Small companies could suffer under a Labour Party proposal to tax employers who are not providing training, Business New Zealand says.
The Labour Party has said the levy would be put back into workplace training and would encourage industries to provide training for the local workforce, rather than rely on workers from overseas.
It is one of 63 recommendations in the Future of Work document released at the party's annual conference in Auckland.
But Business New Zealand chief executive Kirk Hope said many employers couldn't get local staff in the first place, whether skilled or unskilled, and so couldn't train them.
"So the problem with the policy is that it's a fairly blunt instrument and it wouldn't go anywhere near addressing what is a fairly complex problem."
Mr Hope said small businesses also might not have the capacity to deliver training.
"If you think about a small- to medium-sized business that can't get the skills that it needs to grow it will then also be negatively affected by being taxed so that's not really a helpful solution to what is a growing problem.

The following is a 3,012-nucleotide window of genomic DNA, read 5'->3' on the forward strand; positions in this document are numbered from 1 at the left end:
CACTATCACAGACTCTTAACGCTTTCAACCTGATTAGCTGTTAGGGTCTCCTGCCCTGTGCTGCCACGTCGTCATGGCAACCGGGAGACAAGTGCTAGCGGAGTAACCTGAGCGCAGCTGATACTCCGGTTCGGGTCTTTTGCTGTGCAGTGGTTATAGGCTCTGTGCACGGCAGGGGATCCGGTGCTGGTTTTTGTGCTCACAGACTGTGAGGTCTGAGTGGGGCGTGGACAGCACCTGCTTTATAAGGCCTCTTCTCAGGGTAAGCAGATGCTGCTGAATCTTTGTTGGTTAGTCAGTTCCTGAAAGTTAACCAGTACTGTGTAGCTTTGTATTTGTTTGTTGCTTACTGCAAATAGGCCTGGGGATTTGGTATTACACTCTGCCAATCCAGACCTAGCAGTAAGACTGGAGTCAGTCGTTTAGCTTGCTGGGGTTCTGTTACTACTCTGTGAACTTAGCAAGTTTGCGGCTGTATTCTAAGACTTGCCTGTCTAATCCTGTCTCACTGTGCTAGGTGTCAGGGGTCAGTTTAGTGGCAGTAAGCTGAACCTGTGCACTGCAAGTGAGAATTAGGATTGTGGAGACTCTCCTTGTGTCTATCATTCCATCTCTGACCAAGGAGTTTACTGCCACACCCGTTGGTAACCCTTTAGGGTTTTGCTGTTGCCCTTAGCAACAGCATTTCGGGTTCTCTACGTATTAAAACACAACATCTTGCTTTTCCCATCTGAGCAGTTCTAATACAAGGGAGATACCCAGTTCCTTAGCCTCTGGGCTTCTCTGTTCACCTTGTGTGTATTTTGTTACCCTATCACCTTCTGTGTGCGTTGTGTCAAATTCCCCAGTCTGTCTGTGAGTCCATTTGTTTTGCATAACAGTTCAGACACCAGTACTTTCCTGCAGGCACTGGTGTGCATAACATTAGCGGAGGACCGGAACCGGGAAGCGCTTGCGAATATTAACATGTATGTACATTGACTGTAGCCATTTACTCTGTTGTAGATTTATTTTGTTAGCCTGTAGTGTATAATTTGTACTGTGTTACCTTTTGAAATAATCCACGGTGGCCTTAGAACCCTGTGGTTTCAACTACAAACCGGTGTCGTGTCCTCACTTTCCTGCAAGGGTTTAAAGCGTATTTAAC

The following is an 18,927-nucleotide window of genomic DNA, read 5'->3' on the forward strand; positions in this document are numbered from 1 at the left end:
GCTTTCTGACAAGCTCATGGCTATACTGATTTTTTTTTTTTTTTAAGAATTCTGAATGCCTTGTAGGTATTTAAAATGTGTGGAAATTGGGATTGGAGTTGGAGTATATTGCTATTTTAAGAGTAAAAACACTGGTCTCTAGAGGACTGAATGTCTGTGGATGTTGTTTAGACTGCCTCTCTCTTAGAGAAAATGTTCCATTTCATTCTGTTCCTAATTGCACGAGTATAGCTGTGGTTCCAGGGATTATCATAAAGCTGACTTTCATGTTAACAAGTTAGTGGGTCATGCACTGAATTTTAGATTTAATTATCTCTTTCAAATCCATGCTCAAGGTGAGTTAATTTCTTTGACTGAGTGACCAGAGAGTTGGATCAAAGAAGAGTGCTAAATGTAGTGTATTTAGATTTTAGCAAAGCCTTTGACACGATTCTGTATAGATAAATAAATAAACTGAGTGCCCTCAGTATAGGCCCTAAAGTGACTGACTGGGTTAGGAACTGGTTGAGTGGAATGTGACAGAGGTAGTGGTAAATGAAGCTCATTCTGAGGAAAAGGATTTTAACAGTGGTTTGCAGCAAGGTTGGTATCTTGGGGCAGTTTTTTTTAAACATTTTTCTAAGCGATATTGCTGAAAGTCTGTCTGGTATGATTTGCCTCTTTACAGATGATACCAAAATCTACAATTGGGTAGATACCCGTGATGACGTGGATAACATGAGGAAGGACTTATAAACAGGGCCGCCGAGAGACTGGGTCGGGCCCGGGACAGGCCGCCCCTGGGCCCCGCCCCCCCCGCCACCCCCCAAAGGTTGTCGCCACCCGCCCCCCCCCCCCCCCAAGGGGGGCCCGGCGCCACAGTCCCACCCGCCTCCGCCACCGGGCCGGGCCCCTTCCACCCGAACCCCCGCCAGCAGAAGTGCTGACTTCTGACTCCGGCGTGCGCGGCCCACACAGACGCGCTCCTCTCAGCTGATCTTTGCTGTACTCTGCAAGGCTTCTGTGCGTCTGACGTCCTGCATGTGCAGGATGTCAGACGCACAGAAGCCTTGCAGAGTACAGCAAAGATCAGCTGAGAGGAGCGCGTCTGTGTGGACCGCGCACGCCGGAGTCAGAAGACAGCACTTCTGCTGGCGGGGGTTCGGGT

"Given there are around 500,000 businesses in New Zealand, and only 2000 of them have 100 or more employees, it would be far better to provide some form training subsidy to the small to medium enterprises to help them access industry training and organisations to provide the training and capability building that we need."
Tourism Industry Aotearoa chief executive Chris Roberts agreed the proposal missed the mark.
He said most employers in his industry were already providing training.
"Any employer faced with this sort of levy would say 'We are training our staff, we are proving development opportunities for our staff, so don't tax us', and I think they would quickly find that there are very few employers in this category, so the whole thing would fall on its face pretty quickly."
He said the proposal wouldn't help fix the skill shortage problem, and more needed to be done to help train people before they get into the workforce.